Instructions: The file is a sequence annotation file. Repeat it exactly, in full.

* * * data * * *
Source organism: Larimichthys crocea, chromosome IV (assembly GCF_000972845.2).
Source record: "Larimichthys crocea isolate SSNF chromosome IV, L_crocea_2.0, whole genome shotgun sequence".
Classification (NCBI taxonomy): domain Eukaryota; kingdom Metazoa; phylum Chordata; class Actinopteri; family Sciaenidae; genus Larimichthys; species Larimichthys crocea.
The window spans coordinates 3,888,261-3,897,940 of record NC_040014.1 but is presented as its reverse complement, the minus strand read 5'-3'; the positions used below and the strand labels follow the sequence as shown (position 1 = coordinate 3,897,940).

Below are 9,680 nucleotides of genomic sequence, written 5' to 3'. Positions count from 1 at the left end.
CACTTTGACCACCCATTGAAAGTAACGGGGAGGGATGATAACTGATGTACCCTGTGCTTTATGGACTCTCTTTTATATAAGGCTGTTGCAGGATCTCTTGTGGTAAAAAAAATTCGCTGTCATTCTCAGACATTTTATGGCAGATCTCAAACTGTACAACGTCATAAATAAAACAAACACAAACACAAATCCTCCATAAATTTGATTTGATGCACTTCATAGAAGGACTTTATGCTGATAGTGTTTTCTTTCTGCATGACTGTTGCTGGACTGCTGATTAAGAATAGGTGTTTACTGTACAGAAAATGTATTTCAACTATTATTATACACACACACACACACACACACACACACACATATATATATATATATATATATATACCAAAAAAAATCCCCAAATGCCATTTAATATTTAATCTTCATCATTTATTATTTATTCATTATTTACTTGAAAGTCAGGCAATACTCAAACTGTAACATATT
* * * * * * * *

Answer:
Source organism: Larimichthys crocea, chromosome IV (assembly GCF_000972845.2).
Source record: "Larimichthys crocea isolate SSNF chromosome IV, L_crocea_2.0, whole genome shotgun sequence".
Classification (NCBI taxonomy): domain Eukaryota; kingdom Metazoa; phylum Chordata; class Actinopteri; family Sciaenidae; genus Larimichthys; species Larimichthys crocea.
The window spans coordinates 3,888,261-3,897,940 of record NC_040014.1 but is presented as its reverse complement, the minus strand read 5'-3'; the positions used below and the strand labels follow the sequence as shown (position 1 = coordinate 3,897,940).

Below are 9,680 nucleotides of genomic sequence, written 5' to 3'. Positions count from 1 at the left end.
CACTTTGACCACCCATTGAAAGTAACGGGGAGGGATGATAACTGATGTACCCTGTGCTTTATGGACTCTCTTTTATATAAGGCTGTTGCAGGATCTCTTGTGGTAAAAAAAATTCGCTGTCATTCTCAGACATTTTATGGCAGATCTCAAACTGTACAACGTCATAAATAAAACAAACACAAACACAAATCCTCCATAAATTTGATTTGATGCACTTCATAGAAGGACTTTATGCTGATAGTGTTTTCTTTCTGCATGACTGTTGCTGGACTGCTGATTAAGAATAGGTGTTTACTGTACAGAAAATGTATTTCAACTATTATTATACACACACACACACACACACACACACACACATATATATATATATATATATATATACCAAAAAAAATCCCCAAATGCCATTTAATATTTAATCTTCATCATTTATTATTTATTCATTATTTACTTGAAAGTCAGGCAATACTCAAACTGTAACATATT